Unpaid Overtime Attorneys

Unpaid Overtime Attorneys

In New Jersey, Pennsylvania and across the nation, non-exempt workers are entitled to receive overtime pay for all of the hours that they work in excess of 40 in a workweek under state and federal overtime laws. Some employers engage in unfair labor practices, including failing to pay for overtime that their employees should receive. Others engage in unfair labor practices to try to avoid paying FLSA overtime by misclassifying their employees as independent contractors or exempt workers. If you believe that you should have received overtime pay that you did not, the employment lawyers at Swartz Swidler might help you to recover the money you should have been paid.

Are You Entitled to Overtime Pay?

Both state and federal labor laws provide for the payment of minimum hourly wages and overtime for non-exempt employees. The federal overtime law is the Fair Labor Standards Act, or FLSA. Under it, non-exempt workers are entitled to receive FLSA overtime at a rate of one-and-one-half times their regular hourly rate. The regular hourly rate includes the person’s hourly wage together with his or her commissions that he or she has earned as well as any bonuses that he or she has received. In addition to federal labor laws, the states also have their own labor laws that protect non-exempt workers. In New Jersey, the minimum wage under state law is $8.38, and the employers in the state are mandated to pay non-exempt workers one-and-one-half times their hourly rate as overtime compensation.

Some workers who are salaried are considered to be non-exempt workers who are entitled to overtime pay under the law, regardless of how their employers have classified them. The fact that a person holds a certain job title or is salaried does not automatically make him or her an exempt employee. Under the law, the employee’s responsibilities, job duties and pay dictate whether or not they are considered to be exempt or non-exempt for minimum wage and overtime pay purposes.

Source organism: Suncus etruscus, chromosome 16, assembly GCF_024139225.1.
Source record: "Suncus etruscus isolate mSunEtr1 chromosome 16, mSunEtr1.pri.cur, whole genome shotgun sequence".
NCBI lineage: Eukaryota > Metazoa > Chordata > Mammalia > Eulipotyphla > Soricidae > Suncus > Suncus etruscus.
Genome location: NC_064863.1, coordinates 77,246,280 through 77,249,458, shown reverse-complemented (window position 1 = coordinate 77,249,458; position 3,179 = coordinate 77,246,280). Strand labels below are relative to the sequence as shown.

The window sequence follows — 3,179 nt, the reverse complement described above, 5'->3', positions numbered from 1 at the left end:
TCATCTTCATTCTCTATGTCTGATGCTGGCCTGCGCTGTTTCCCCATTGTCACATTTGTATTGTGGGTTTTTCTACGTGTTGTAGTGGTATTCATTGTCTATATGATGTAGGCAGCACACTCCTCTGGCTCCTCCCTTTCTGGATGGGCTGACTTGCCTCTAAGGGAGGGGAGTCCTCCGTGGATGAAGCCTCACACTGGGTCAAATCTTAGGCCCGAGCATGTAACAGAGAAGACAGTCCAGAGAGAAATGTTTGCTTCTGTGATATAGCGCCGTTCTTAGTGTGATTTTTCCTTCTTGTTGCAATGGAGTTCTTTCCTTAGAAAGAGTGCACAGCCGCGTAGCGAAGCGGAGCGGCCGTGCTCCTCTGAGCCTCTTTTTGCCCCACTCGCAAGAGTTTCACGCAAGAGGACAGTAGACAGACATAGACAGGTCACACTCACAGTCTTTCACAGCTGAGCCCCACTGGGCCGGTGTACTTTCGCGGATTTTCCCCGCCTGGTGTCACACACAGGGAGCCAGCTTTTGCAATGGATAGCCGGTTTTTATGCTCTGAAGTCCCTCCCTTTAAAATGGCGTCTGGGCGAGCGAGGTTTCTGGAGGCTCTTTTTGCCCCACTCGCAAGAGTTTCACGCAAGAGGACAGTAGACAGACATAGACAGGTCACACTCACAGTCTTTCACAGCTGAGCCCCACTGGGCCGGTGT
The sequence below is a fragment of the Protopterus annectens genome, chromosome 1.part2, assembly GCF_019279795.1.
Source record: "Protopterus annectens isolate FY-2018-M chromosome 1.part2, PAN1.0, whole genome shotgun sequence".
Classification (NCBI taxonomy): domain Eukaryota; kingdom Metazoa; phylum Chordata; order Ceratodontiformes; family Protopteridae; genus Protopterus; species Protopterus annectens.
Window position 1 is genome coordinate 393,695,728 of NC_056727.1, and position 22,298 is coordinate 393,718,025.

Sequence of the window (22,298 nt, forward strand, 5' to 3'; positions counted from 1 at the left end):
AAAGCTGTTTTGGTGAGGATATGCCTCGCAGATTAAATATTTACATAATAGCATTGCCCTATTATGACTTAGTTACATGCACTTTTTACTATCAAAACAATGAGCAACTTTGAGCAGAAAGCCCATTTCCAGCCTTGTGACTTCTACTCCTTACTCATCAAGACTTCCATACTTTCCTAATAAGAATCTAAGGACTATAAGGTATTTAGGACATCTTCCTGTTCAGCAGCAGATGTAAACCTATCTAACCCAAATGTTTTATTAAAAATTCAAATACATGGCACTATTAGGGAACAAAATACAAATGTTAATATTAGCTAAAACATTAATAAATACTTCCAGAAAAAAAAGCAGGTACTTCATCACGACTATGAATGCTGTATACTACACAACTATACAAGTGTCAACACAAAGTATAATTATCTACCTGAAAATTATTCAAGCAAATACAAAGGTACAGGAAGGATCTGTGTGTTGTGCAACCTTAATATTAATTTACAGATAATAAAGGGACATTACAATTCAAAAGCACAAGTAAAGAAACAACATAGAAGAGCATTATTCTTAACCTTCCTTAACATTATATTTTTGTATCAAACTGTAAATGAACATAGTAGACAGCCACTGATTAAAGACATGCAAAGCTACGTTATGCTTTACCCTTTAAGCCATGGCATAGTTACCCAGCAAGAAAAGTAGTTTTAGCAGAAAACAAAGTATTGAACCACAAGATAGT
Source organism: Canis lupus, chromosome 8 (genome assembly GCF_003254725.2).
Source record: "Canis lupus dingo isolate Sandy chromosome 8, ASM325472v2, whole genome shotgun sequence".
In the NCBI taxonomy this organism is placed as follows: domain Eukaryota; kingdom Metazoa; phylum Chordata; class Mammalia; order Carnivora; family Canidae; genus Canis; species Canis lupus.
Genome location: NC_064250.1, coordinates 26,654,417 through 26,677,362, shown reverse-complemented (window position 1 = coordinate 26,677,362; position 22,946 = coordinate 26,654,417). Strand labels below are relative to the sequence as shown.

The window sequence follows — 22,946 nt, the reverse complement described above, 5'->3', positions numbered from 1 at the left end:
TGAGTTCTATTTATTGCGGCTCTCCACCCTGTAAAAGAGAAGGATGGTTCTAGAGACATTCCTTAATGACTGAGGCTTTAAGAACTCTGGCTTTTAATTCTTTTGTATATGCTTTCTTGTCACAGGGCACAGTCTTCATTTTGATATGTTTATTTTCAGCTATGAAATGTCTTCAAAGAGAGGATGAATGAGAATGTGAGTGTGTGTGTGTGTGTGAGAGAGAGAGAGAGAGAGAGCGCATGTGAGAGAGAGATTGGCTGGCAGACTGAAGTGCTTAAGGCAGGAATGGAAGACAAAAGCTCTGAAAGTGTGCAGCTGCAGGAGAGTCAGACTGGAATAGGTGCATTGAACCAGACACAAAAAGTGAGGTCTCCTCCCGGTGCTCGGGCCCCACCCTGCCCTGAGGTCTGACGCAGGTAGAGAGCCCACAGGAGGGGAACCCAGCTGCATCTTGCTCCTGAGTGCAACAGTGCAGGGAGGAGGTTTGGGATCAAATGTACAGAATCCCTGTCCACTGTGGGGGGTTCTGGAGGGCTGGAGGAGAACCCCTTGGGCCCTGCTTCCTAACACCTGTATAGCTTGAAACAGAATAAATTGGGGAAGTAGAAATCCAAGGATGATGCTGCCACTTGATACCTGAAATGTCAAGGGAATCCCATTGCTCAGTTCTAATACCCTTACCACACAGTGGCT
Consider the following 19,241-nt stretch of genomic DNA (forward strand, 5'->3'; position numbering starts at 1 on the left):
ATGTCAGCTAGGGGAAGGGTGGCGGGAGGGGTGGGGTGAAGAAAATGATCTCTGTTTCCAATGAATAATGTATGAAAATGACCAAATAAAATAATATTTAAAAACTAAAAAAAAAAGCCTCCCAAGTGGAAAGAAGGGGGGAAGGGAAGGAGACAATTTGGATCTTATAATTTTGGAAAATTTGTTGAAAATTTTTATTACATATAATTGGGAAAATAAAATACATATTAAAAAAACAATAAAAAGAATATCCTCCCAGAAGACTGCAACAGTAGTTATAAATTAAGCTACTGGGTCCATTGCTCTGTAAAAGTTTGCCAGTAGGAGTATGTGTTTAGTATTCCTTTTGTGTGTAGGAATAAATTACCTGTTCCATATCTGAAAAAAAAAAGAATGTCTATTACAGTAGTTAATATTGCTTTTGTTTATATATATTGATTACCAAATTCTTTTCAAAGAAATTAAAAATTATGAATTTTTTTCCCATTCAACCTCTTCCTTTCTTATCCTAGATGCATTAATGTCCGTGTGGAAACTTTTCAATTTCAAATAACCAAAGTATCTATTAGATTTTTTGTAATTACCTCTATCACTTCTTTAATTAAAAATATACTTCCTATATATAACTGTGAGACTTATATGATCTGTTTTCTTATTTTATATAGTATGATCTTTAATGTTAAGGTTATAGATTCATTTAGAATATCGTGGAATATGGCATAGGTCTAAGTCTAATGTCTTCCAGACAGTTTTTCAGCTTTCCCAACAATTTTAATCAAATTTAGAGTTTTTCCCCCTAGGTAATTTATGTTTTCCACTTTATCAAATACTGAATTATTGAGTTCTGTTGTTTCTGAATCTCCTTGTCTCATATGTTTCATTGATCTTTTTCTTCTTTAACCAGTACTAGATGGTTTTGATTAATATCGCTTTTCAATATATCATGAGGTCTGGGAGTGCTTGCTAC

Similarly, some workers are classified as independent contractors when they should instead be classified as statutory employees. Employers sometimes try to classify workers as independent contractors in order to avoid minimum wage and overtime requirements. Your employment law attorneys at Swartz Swidler may review your job duties, the rate of pay and other requirements to see if you have been misclassified and thus entitled to overtime pay and a minimum hourly wage.

Overtime Exemptions

Certain workers are considered to be exempt employees for minimum wage and overtime pay purposes. You may be considered to be an exempt employee if you make a salary that is above a set level, if your job includes hiring and firing others, if you supervise the work of two or more employees regularly and if your job involves your exercising discretion about significant matters. The wage and hour attorneys at Swartz Swidler will review your pay and job duties to check to see whether or not you are an exempt employee or instead one who should receive overtime pay.

How can an Overtime Violations Attorney Help?

If your employer has failed to pay overtime to you that you rightfully deserved, the attorneys at Swartz Swidler can help in several ways. We may be able to file a lawsuit on your behalf. Through such a lawsuit, we might be able to recover your unpaid overtime as well as liquidated damages, attorney’s fees, interest and penalties for you.

Contact Our Unpaid Overtime Attorneys

If you should have received overtime that you did not, the employment law attorneys at Swartz Swidler may recover what you are owed for you. Contact us today to schedule your free consultation.